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INTRODUCTION

A chord is identified as a secondary dominant chord when it has a temporary dominant relationship to a chord that is not the tonic. The secondary dominant chord is one of the most commonly used altered chords. Altered chords contain one or more chromatically altered notes not found in the tonic key. The secondary dominant chord must be a Major chord or a dominant seventh chord. Minor chords and minor seventh chords do not function as secondary dominant chords. Any Major or minor diatonic chord can be preceded by its secondary dominant chord without weakening the fundamental tonality of the composition. Diminished and augmented chords are not preceded by secondary dominant chords because the diminished or augmented chords cannot perform a temporary tonic function. Secondary dominant chords provide harmonic color through the addition of new notes and give added direction and movement to the harmony through dominant to tonic function.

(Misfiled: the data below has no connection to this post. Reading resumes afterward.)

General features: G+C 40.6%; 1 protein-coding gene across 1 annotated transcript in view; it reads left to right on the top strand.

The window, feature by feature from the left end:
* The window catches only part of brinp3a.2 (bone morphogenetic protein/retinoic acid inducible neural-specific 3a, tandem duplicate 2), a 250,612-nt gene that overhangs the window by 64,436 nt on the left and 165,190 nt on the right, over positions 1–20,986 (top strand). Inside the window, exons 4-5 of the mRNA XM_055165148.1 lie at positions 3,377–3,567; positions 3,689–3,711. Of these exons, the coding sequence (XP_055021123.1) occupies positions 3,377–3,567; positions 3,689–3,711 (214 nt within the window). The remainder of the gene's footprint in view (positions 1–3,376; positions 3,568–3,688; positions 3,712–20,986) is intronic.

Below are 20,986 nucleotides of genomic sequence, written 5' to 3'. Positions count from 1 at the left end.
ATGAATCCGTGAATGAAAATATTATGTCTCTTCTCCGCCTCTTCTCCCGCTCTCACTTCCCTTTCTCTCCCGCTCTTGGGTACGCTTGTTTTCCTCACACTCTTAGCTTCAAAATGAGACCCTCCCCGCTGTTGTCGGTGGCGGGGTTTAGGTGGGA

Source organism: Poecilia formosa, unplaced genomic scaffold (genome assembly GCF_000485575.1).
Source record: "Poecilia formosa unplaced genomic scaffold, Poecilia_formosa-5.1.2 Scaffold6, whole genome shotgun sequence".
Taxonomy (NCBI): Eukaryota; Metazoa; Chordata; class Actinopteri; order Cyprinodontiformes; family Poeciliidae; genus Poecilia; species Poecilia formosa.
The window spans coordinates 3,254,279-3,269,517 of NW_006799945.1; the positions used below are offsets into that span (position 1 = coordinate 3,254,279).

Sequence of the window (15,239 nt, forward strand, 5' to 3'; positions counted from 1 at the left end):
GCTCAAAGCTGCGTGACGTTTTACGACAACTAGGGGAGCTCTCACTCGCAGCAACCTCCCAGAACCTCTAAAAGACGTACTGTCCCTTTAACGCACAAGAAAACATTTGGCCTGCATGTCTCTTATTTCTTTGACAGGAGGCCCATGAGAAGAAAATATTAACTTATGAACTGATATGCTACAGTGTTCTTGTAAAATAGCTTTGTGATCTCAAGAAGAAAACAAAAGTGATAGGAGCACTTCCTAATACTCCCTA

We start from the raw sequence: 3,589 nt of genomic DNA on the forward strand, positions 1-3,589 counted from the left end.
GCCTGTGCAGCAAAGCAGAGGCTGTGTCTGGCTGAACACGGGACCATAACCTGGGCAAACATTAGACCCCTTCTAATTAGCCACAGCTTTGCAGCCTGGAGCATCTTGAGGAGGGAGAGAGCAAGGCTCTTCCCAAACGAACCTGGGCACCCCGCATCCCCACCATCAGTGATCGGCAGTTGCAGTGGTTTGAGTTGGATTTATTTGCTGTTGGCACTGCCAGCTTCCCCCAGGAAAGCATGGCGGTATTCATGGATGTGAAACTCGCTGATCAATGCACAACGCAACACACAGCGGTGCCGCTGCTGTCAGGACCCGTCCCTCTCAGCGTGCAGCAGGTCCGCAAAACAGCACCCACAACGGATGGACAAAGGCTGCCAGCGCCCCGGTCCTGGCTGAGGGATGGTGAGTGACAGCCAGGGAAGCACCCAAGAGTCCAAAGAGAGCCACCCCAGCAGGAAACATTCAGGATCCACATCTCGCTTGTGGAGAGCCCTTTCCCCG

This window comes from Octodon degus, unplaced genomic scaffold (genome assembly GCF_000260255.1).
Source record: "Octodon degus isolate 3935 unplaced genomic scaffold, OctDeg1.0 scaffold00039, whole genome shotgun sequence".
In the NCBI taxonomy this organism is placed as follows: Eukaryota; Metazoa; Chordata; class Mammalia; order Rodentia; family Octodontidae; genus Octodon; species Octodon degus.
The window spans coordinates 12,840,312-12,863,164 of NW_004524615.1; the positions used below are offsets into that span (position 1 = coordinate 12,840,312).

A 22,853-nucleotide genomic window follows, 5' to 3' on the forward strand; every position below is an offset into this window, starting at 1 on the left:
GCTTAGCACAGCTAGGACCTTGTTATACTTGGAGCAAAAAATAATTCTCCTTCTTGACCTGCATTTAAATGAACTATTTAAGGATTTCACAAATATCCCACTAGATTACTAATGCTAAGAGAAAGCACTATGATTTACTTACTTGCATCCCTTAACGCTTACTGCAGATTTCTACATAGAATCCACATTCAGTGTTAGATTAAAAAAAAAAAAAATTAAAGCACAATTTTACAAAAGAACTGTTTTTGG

In this lesson you will learn to identify and write secondary dominant chords.

At the end of this lesson, you will be able to:

  • Identify the structure and analysis of secondary dominant chords
  • Identify and write dominant of the dominant chords
  • Part write secondary dominant chords.

David L. Heiserman, Editor

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Revised: June 06, 2015